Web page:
Firm claims Kremlin-linked group created fake websites for Senate and thinktanks
The Russian group linked to the hacking of Hillary Clinton?€?s presidential election campaign has been launching fresh attacks in the US, including against two conservative thinktanks, in the run-up to the midterm elections.
According to Microsoft, which uncovered the new attempts, the hackers created fake websites that appeared to mimic the Hudson Institute and the International Republican Institute, two rightwing thinktanks broadly allied against Donald Trump. Three other fake domains were designed to look as if they belonged to the Senate.
UK foreign secretary will ask president to tighten rules on online election advertising
Jeremy Hunt is to urge the EU to stand shoulder to shoulder with the US administration by going further to impose more comprehensive sanctions against Russia.
In his first speech since his appointment as foreign secretary, Hunt will renew the British attack on Russian efforts to undermine liberal democracies, saying that the Russian president, Vladimir Putin, has made the world ?€?a more dangerous place?€?, and that after a chemical weapons attack in England, the EU should apply more pressure to protect western democracy from Russian interference and ensure Russia sticks to international rules.
Interior minister wants EU states to agree to take 177 refugees and migrants onboard
An Italian coastguard ship with 177 people on board has docked in the Sicilian seaport of Catania, but Italy's far-right interior minister Matteo Salvini has not given authorisation for the refugees and migrants to disembark.
The passengers, who have been stuck on the coastguard boat Ubaldo Diciotti for five days will not be allowed on land until ?€?Europe steps in to help?€??€?, Salvini said.
US first lady speaks on pitfalls of social media, while her husband uses it to attack former CIA head John Brennan
Melania Trump has issued a warning over the destructive power of social media on the same day her husband used Twitter to attack John Brennan as ?€?the worst CIA director in our country?€?s history?€? and a political ?€?hack?€?.
The US first lady was speaking at a federal conference on cyberbullying in Maryland.
Complaint alleges people with north African names refused bookings on holiday rental sites
Several French holidaymakers with north African names are preparing to file a discrimination complaint with the France?€?s rights watchdog, claiming they were refused holiday rentals on online booking sites on the basis of their name.
The French journalist Merwane Mehadji told a France Inter radio investigationthat discrimination was happening when bookings were made. ?€?I wanted to book an apartment or house in Marseille on Airbnb or Abritel,?€? he said. Twice, the booking and payment went through but then was swiftly cancelled by the homeowner for no reason.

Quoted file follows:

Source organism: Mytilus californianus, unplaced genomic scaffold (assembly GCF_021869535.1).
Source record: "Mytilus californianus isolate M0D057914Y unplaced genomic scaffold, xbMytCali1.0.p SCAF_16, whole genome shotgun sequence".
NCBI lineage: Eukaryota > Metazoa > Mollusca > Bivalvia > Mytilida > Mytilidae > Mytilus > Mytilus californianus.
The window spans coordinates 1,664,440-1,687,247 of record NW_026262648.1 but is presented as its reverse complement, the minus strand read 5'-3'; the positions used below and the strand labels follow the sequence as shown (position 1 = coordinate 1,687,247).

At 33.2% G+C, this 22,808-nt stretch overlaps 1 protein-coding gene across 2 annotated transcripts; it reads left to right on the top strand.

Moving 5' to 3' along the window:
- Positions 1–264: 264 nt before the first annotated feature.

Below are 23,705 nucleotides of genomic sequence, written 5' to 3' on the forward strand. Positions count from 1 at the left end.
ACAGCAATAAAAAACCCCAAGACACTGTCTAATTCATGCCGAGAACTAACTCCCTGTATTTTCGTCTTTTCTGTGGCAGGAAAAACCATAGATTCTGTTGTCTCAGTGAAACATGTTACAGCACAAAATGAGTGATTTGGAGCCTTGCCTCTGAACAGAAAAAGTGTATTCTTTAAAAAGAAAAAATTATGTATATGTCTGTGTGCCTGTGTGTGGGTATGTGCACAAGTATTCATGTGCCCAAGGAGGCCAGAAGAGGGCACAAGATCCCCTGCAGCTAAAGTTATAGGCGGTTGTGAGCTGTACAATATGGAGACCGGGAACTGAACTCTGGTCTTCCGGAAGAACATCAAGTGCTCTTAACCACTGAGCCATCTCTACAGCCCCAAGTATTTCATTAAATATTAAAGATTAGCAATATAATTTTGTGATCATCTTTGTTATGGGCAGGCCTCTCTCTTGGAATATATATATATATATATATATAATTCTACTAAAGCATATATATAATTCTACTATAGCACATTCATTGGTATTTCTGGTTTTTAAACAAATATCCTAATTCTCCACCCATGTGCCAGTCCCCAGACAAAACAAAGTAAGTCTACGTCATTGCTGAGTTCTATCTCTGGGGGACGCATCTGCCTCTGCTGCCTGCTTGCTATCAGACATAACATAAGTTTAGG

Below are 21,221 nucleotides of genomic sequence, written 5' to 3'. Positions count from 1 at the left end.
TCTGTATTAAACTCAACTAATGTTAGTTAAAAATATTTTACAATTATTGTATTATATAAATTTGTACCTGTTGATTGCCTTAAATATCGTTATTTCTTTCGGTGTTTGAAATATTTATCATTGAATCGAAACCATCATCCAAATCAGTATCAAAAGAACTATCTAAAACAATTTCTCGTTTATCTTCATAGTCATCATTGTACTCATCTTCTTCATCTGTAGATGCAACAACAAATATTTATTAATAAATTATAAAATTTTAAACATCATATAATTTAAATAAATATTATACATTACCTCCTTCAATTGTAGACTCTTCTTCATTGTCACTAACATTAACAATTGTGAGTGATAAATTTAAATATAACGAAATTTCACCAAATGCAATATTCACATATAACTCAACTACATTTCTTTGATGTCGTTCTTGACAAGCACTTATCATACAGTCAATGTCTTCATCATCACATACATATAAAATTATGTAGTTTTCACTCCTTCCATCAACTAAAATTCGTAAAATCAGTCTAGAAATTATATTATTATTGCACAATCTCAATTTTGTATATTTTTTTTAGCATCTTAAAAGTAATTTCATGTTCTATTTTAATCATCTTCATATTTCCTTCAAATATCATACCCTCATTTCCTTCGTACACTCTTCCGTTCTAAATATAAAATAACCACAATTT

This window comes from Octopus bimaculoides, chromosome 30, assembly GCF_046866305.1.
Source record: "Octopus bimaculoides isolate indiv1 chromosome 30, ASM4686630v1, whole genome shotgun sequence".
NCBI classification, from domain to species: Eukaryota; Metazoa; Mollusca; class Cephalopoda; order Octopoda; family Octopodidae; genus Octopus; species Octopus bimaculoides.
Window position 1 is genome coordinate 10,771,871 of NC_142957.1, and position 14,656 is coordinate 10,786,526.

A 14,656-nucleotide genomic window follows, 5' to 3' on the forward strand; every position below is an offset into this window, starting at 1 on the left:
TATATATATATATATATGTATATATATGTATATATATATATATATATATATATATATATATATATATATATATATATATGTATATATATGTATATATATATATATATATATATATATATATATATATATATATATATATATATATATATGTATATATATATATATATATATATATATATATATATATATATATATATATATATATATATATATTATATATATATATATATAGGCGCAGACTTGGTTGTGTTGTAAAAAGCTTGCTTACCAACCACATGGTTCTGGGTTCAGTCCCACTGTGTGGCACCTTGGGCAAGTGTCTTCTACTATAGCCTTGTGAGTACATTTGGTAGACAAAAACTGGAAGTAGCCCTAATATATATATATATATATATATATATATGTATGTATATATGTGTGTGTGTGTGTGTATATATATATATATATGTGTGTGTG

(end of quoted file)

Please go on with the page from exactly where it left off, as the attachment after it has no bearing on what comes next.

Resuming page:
Musk tweeted on 7 August that he had ?€?secured?€? funding to take the company private, but so far no offer has been made
Investors betting on a fall in Tesla?€?s share price have made $1.09bn since 7 August, when Tesla founder Elon Musk tweeted he had ?€?secured?€? funding to take the troubled company private.
The electric car company?€?s soared 11% to $379 after Musk?€?s so-called ?€?Tesla tweet?€? that he had ?€?funding secured?€? to buy out investors at $420 share. But that tweet - now the subject of legal action and a regulatory inquiry - so far has not led to an offer and Tesla?€?s stock has fallen 19% to $308 share.
A road project has taken the homes of 2,000 families without compensation - yet over half of Kenyans travel on foot
Early on Sunday morning on the outskirts of Nairobi, hundreds of people gathered amid the rubble where their church once stood. Pastors preached atop bare foundations. Worshippers, dressed in their Sunday best, sat on shattered bricks and broken concrete. Pamphlets, family photos and school papers littered the ground.
Days before, they had watched as bulldozers tore through their neighbourhood, mowing down churches, schools and businesses, to make way for a highway extension that aims to ease Nairobi?€?s notoriously bad traffic congestion. The new road will pass through the heart of Kibera, the largest informal settlement in Africa, where many of the homes are built from mud bricks and corrugated metal, and house some of the capital?€?s poorest people.
Visitors are promised a taste of the newly reunited city?€?s 1990s underground music scene
If you can remember it, you probably weren?€?t there, as the old adage goes. What was true of the summer of love generation applies also to Berlin?€?s 1990s techno scene, the subject of the city?€?s latest blockbuster exhibition.
The brainchild of the team behind Berlin?€?s nostalgia-drenched DDR Museum, Nineties Berlin promises thrill-seeking tourists a taste of the fabled parties of the 20th century?€?s last decade.
Playground oases could benefit students and city alike, but will making them public prove too controversial in a city on high alert?
It?€?s only 10am but the heat is already radiating off the asphalt at the École Riblette, a primary school on the outskirts of Paris. Sébastien Maire, the city?€?s chief resilience officer, points to the school?€?s lower courtyard, a classic heat trap: surrounded by concrete walls that reflect sunlight inside. Last June, the courtyard hit 55C (131F).
?€?For three days, school activities stopped,?€? Maire says. ?€?It was not possible for the children to study, nor to go into the schoolyard. We would forbid them because it?€?s 55 degrees - you can fry an egg on the ground.?€?
Reports warn it could run out of groundwater by 2020. Has Delhi run out of time to reverse years of mismanagement and unchecked urbanisation?
It?€?s about 4pm on a muggy monsoon day in Wazirpur, a low-income urban village in Delhi. A group of 30 women are lined up in the 34C heat (93F) behind an assortment of empty coolers, buckets, petrol containers - anything they can store water in once the government tanker arrives.
?€?We?€?ve been here since 10am,?€? says 55-year-old Gudi. ?€?You never know if the tanker will come or not - we come here every day and wait.?€?
Critics in city where hit film is set complain that it leaves out minorities and is ?€?simplistic?€?
It has been heralded as a milestone for representation of Asian people on screen, the first Hollywood blockbuster to feature an all-Asian cast in 25 years.
But Crazy Rich Asians, which raked in $26.5m (£21m) at the US box office over the weekend, has proved polarising among the community it is supposed to represent, many of whom have said it perpetuates racist stereotypes and presents a single version of Asia that is ?€?palatable?€? for Hollywood audiences.